A device specific Colour Contrast Analyser

13 May 2018


I have been a user of Colour Contrast Analyser since LP introduced it to my class in 2012. CCA is a tool that greatly simplifies application the W3C contrast ratio equation part of the WCAG Success Criteria, which is a widely accepted criterion in evaluating the usability of the visual design of a piece of software. The equation calculates the contrast ratio between two sRGB colours comparing the relative Luminance of the samples. CCA interface Colour Contrast Analyser Interface on Mac OS.

The luminance is the intensity of light emitted by a surface and is obtained through the luminosity function, which applies the spectral sensitivity human vision to the three components of RGB to compute the perceived luminance in a normal vision subject.

However, as contents are increasingly being produced to be accessed on the go, extreme ambient conditions (outdoor) with a high level of ambient illuminance (luminous flux incident on a surface) and deviation in the colour temperature can have a greater interference with the characteristics of the display: reflectance (amount of light reflected by the display and the protective glass), absolute white (maximum luminance emitted while producing the brightest white possible) and black luminance (minimum possible luminance emitted proportionally to the ability of the display of "turning off" the pixels in order to create the darkest black). Ambient luminance can in fact substantially reduce the effective ambient contrast ratio consequently reducing the perceived contrast, deviating from the ideal value that the aforementioned equations are evaluating.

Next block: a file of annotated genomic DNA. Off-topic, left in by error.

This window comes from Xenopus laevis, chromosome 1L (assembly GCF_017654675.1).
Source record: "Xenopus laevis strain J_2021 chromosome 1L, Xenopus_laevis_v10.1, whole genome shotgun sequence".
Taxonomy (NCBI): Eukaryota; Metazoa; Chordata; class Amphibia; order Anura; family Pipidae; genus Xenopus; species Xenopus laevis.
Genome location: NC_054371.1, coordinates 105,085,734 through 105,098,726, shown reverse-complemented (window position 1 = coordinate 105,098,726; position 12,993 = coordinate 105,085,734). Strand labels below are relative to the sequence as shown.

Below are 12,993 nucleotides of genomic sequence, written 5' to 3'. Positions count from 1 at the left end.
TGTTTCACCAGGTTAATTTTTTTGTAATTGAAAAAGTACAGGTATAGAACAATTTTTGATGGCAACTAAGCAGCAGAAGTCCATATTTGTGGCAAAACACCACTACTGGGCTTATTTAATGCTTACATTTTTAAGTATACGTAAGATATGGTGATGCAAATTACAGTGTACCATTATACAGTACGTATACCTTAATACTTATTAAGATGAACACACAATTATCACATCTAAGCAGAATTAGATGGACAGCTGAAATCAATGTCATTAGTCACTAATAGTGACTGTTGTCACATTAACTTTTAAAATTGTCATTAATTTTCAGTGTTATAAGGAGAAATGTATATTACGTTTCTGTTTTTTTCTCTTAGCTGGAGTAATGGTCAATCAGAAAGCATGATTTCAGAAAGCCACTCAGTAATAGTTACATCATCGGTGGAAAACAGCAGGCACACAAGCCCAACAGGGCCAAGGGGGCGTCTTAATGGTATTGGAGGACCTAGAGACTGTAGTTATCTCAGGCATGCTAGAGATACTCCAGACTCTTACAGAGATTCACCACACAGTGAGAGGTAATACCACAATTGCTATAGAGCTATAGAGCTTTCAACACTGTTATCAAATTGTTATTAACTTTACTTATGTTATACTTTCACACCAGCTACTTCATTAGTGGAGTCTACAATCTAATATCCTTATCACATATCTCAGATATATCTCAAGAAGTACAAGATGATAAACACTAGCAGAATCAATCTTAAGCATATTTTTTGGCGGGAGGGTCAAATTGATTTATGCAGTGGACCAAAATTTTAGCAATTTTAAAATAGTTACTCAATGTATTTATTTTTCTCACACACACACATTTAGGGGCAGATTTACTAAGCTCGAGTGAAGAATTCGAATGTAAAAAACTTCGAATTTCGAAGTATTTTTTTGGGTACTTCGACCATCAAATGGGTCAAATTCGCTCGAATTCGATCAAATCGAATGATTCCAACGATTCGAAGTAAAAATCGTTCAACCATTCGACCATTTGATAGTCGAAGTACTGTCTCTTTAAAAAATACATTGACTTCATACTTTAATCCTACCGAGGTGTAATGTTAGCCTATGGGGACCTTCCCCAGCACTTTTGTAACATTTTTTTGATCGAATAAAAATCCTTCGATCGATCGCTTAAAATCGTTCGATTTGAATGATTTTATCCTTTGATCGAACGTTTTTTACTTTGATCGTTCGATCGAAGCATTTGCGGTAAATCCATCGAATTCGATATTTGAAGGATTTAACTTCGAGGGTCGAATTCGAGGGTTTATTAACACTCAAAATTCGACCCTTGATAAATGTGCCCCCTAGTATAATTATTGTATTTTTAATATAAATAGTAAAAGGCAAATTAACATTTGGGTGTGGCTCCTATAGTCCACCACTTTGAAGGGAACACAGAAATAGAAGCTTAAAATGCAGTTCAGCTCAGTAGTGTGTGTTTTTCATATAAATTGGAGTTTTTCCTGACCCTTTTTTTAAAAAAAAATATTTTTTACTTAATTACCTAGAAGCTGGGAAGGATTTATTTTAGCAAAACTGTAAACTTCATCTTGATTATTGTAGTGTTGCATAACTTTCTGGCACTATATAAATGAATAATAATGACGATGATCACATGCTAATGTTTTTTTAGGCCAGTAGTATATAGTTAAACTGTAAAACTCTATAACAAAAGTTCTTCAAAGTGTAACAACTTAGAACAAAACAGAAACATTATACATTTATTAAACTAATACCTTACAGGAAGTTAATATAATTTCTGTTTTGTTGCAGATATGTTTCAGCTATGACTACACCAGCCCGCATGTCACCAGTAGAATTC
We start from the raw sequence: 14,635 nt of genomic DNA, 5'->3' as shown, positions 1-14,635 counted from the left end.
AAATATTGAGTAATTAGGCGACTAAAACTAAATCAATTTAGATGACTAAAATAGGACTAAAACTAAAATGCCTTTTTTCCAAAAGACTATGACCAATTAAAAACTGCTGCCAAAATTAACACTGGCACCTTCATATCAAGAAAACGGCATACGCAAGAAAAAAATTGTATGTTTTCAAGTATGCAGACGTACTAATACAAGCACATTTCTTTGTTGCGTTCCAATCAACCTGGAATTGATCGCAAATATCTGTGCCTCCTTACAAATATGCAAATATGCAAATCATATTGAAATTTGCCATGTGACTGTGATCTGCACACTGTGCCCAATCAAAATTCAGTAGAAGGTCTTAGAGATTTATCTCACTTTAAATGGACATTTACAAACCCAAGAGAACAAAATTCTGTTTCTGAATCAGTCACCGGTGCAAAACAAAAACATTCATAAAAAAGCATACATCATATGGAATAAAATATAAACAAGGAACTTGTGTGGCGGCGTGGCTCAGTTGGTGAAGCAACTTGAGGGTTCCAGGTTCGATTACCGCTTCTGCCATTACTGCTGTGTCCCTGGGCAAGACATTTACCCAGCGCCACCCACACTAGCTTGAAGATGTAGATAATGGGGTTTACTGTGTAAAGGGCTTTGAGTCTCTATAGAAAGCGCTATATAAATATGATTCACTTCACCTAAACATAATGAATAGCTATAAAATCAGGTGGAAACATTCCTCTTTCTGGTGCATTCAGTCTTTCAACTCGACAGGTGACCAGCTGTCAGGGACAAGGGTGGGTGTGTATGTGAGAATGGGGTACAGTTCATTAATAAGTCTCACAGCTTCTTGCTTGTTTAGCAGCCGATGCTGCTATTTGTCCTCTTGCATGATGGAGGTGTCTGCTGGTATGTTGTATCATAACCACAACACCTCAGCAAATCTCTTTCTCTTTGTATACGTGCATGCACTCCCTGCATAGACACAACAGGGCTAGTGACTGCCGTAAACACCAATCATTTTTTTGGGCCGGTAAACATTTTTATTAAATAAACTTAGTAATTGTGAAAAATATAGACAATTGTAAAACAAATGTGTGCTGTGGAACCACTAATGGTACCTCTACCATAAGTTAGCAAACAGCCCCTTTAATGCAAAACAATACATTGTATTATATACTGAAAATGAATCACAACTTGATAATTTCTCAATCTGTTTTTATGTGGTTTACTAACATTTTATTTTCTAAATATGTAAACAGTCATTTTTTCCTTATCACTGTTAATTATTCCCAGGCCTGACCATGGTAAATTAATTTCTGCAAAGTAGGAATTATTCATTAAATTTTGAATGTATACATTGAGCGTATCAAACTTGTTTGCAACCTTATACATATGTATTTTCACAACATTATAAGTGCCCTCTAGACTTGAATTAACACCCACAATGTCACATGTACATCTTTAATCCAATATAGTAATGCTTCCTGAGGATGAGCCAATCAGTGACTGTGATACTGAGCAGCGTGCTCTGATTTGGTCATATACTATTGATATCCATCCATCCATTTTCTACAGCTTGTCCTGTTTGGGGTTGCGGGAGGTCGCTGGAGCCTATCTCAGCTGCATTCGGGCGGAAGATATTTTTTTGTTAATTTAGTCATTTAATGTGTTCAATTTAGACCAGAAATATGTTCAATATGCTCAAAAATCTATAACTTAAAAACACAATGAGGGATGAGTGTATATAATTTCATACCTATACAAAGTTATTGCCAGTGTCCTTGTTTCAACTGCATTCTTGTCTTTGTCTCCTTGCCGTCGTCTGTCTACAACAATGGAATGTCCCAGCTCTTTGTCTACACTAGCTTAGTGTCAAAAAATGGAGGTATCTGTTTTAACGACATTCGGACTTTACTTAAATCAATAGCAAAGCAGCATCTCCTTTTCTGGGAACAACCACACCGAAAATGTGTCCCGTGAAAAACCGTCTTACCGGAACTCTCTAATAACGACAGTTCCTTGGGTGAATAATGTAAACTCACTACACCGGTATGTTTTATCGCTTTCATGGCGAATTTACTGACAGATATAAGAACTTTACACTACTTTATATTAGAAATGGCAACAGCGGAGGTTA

If the target use case includes outdoor use, Colour Contrast Analyser and the WCAG can be a misleading reference of usability as they lack any device and ambient data in the evaluation, reducing the effectiveness of the guideline altogether for mobile development.

Thanks to the Norwegian Colour and Visual Computing Laboratory I performed a series of experiments as part of the course IMT4315 “Colour in interface design” lectured by Philip John Green (the paper will be hopefully presented later this year), measuring the effects of different levels of illuminant intensity, simulating a range of ambient illumination, from standard office environment (500lux) to what could be comparable to a cloudy day 5000lux, on character recognition performances for LCD displays.

The mathematical model The mathematical model

On the data collected throughout the experiment, I based the draft of a mathematical model that could be used to adjust or evaluate colour combination for a given display as the ambient illumination changes.

Ideally, this would have to be implemented in the backend of a light-aware user interface, reading the light sensor and screen brightness dynamically (apparently not any time soon on iOS) to adjust the colours of the interface.

To demonstrate and test the model a simple web interface was developed.